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     The Status of the Arab Poet among His Tribesmen

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    Abdul-Settar Abdul-Latif
    Abdul-Settar Abdul-Latif

    Number of posts : 30
    Location, Address, Country : Iraq
    College / Department : English
    Registration date : 2008-02-05

    The Status of the Arab Poet among His Tribesmen Empty
    PostSubject: The Status of the Arab Poet among His Tribesmen   The Status of the Arab Poet among His Tribesmen Icon_minitimeSat Feb 09, 2008 2:25 am

    The Status of the Arab Poet among His Tribesmen

    As Arabs were a nation in the becoming, the 'tribe' as an institution was still the nucleus around which Arabs' life and society pivoted. The tribal relations, norms and visions governed every aspect in Arabia. There were wars, conflicts and raids and forays here and there among all tribes. The reasons and excuses differ but the cruelty of nature and the scarcity of water and other requisites of life in such arid habitat like Arabia together with different tribal idiosyncrasies to control scant numbers of wells of water and main trade routs were among the causes of such belligerent nature of the Nomads. Tribes reared their male children on values of horsemanship and cruelty; revenge, self-pride connected to tribe-pride and honor; on principles of defending the oppressed tribesmen and refusing injustice or harm inflicting the tribe and taking part into the tribe's raids, wars and conquers in right and in wrong, though all the time in the wrong.

    Poets were born amid these tribal values and impacts and visions .And their poems were the vehicles for Arabs to spread the tribal doctrines from one generation to another. Poets were considered as the defenders of the tribe at the time of war, preachers at time of peace, verse orators to instill the magic eloquence of their language into the younger breeds, chroniclers who recorded their history though orally and even the sacred temple men as ancient Arab Nomads believed that every poet got one genii or 'a Follower' coming daily to inspire him with verse, adage and wise sayings. Thus, poets were sought for, bestowed with all kinds of hospitality, generosity by their chiefs. They were the symbols of tribe-learning, and -dignity and history as well.

    At certain times in Ancient Arabia, there were literary markets and poetry forums held so that poets of different tribes came to initiate flyting. Also, there were big tents set up for big poets (as Al-Thibyanni) to put their poetry to his criticism. The best poems hence were celebrated and inscribed on posters and hung on the walls of the Ka'aba especially at the annual rendezvous of the Arabs. They called these poems 'Mu'allaqat' meaning 'hanging verses'. Such display on the walls of the Ka'aba was the reward for the poets.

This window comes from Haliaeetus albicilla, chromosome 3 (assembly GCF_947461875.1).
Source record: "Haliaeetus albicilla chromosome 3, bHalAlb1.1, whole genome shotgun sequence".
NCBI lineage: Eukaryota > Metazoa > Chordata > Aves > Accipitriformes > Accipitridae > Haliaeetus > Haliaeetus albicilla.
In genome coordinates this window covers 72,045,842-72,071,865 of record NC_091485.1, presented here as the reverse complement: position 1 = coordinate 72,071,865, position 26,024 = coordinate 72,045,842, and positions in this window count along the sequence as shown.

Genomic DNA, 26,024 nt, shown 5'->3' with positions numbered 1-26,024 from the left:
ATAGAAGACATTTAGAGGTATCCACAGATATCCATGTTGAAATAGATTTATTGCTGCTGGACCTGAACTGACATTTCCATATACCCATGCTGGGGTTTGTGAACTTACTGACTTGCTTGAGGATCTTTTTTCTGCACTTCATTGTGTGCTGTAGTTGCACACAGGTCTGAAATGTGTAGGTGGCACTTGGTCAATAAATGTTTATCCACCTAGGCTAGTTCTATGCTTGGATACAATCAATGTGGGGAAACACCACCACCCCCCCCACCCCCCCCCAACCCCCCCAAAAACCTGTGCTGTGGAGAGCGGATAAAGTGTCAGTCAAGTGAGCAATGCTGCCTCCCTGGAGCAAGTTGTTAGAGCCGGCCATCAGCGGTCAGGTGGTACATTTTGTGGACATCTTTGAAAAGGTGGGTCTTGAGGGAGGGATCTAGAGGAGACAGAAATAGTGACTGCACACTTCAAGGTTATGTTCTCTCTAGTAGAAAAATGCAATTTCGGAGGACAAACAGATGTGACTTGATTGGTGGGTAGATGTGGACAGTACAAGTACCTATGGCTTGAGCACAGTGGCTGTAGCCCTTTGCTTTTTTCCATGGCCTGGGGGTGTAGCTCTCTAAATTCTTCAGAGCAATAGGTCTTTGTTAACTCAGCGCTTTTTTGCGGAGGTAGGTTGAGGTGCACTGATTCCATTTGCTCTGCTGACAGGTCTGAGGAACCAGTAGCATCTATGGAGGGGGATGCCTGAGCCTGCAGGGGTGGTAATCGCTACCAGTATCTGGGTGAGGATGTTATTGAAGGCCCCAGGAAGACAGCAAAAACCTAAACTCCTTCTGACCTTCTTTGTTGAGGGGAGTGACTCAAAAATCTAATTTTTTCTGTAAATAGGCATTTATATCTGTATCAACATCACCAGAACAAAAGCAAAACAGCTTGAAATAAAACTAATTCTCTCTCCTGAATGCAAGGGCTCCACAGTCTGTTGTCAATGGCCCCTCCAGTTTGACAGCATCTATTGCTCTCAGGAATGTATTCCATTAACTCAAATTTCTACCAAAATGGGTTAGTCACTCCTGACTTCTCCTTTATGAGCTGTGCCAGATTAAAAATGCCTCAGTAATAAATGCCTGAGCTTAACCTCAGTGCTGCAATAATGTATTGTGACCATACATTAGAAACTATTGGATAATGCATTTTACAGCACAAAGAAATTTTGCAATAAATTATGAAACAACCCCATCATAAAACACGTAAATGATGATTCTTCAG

When Islam was revealed, it respected poets on new bases – their obeyance of the Islamic doctrines of good faith, of call for virtue, love and peace, of defending woman's rights, of abandoning vendetta, profanity and vice. Prophet Mohammad considered poetry ' the wisdom by instinct…and Arabs can stop saying poetry only if camels stop craving', while 'A'isha, his younger spouse rendered poetry 'the water for children's arid souls'. Omar, the 2nd Caliphate enjoyed himself by reciting Al-Asha's long poems; Ibn Maso'od, the Prophet's Disciple, considered poetry as 'the discharge emitted for one wounded in chest!'. There are so many sayings and examples in this respect, all enhance the role of poetry in the life of Arabs. Poetry, when Arab civilization came to its ascendancy at Abbasid Caliphate, was used in jotting down Arab scientists' discoveries, inventions, theses and books. It is there in books of grammar, chemistry, philosophy, medicine, astronomy …etc. Many verses are put into the warp and weft of the Arabian Nights, the Epistle of Love by Ibn Sinna (Aviccena), of Ibn Hazim's Ring of the Dove…etc. It is through such books that Arab classical poetry moved to Europe when great Arab masterpieces in different fields of learning were translated at medieval ages to Latin, Spanish, French …etc. In addition, direct and indirect contact with Arabs in Al-Andalusia, Sicily, Malta, and Cyprus as there were centres of translation, played a great role in triggering new movements in medieval literature, in general and in poetry in particular. Troubadours for instance were influenced by Muwashahat and Ghazel. And Dante learnt to write his first sonnets via following the Ghazel examples. There are many other European poets who were affected by one way or another by the Arabic Classical poetry.
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